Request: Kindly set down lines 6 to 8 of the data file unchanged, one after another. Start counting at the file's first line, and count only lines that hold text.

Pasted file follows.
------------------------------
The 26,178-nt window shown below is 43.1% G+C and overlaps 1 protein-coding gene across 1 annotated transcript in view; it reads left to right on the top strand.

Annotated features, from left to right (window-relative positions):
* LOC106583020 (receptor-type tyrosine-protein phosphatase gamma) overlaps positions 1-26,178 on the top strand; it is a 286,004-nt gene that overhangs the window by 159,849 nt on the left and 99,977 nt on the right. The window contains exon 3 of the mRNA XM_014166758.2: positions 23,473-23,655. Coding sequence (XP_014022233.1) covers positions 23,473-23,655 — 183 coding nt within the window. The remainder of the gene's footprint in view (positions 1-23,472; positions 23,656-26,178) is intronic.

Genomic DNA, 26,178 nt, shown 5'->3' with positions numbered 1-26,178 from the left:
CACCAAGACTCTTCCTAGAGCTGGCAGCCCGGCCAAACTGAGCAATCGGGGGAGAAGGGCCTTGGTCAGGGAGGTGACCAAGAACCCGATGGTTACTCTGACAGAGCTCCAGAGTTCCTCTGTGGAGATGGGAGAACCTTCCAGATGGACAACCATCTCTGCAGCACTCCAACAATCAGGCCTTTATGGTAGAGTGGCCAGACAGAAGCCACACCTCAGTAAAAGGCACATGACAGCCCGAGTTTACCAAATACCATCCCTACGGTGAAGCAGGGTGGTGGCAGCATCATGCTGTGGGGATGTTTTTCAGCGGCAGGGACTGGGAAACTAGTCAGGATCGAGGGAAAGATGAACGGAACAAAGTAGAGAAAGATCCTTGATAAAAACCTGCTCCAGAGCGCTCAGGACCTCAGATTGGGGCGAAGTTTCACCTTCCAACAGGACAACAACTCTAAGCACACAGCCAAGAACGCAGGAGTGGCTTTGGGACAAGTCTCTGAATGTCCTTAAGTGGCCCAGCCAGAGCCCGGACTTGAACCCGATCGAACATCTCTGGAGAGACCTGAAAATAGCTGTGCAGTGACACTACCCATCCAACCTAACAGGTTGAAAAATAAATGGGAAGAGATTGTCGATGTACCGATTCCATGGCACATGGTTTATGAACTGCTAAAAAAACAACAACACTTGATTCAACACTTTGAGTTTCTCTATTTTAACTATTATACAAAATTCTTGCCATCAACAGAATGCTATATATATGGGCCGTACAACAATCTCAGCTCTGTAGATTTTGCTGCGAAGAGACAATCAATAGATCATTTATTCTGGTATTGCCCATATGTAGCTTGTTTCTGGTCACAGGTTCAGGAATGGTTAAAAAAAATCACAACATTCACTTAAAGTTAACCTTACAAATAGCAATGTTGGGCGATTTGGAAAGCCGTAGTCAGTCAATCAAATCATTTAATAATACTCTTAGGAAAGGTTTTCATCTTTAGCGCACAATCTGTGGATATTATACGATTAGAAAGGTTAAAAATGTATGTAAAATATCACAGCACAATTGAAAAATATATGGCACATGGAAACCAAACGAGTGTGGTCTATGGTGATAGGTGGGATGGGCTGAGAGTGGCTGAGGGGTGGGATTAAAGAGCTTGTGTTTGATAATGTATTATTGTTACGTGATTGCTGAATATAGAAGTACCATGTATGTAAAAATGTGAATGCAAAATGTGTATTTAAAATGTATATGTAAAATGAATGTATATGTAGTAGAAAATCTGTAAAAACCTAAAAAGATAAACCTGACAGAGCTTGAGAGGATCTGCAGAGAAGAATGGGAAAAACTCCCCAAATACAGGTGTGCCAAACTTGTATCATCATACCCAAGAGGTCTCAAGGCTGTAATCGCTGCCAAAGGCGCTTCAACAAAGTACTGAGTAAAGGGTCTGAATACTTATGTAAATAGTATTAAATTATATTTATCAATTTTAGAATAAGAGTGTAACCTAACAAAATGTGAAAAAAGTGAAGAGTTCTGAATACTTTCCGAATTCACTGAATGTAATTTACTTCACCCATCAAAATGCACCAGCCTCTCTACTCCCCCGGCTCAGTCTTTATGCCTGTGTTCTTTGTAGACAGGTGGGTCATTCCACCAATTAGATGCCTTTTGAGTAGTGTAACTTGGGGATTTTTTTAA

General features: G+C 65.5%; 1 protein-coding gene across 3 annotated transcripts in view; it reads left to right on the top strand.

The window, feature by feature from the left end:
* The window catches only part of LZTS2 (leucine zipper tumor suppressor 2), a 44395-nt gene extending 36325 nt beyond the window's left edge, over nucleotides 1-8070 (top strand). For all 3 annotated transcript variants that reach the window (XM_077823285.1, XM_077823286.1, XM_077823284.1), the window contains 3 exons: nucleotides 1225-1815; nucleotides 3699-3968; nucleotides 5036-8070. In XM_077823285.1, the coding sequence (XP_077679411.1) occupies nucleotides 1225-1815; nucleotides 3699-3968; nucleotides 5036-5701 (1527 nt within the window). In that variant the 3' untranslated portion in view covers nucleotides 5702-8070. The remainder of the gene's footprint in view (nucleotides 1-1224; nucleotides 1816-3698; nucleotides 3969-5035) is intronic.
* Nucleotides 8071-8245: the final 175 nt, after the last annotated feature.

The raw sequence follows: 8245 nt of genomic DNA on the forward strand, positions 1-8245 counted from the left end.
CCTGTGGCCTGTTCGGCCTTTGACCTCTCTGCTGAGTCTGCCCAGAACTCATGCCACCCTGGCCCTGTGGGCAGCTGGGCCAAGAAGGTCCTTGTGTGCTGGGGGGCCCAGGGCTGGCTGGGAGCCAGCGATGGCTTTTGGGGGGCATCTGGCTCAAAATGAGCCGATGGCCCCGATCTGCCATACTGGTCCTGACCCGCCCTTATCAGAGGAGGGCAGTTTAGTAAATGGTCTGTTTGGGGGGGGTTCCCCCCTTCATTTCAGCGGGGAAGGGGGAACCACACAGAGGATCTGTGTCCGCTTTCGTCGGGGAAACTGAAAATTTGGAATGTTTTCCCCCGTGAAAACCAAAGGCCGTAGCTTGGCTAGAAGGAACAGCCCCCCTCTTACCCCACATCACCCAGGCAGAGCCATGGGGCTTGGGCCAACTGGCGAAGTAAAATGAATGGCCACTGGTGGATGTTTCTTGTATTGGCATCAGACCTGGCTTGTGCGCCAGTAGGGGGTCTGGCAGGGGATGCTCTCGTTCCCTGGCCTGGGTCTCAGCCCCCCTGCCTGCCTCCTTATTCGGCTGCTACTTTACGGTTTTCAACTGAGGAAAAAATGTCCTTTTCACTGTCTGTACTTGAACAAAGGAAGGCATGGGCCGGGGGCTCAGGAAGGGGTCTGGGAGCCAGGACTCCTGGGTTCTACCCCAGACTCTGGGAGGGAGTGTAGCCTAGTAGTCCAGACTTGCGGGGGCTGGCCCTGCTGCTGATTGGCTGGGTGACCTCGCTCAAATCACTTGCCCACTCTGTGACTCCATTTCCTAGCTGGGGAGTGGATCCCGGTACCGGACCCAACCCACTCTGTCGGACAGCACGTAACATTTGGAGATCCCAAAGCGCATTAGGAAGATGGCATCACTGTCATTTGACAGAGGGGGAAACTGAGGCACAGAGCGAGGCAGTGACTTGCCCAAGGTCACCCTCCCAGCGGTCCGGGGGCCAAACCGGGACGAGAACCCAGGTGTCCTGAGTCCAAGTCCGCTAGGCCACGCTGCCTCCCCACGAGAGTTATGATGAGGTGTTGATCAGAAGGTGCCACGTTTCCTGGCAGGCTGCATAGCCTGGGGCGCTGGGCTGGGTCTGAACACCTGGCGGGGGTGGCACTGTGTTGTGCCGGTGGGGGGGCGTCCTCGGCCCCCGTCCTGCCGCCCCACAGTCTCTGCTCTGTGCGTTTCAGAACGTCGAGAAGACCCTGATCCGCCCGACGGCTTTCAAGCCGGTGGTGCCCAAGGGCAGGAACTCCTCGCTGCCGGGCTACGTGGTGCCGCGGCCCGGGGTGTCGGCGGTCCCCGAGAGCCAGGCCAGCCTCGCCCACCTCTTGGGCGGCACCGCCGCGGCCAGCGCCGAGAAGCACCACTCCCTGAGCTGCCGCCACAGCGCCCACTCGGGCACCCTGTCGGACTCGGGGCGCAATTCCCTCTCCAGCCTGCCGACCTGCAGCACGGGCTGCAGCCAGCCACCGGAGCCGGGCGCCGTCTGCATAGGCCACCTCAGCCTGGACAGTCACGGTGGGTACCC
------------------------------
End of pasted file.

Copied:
General features: G+C 65.5%; 1 protein-coding gene across 3 annotated transcripts in view; it reads left to right on the top strand.

The window, feature by feature from the left end:
* The window catches only part of LZTS2 (leucine zipper tumor suppressor 2), a 44395-nt gene extending 36325 nt beyond the window's left edge, over nucleotides 1-8070 (top strand). For all 3 annotated transcript variants that reach the window (XM_077823285.1, XM_077823286.1, XM_077823284.1), the window contains 3 exons: nucleotides 1225-1815; nucleotides 3699-3968; nucleotides 5036-8070. In XM_077823285.1, the coding sequence (XP_077679411.1) occupies nucleotides 1225-1815; nucleotides 3699-3968; nucleotides 5036-5701 (1527 nt within the window). In that variant the 3' untranslated portion in view covers nucleotides 5702-8070. The remainder of the gene's footprint in view (nucleotides 1-1224; nucleotides 1816-3698; nucleotides 3969-5035) is intronic.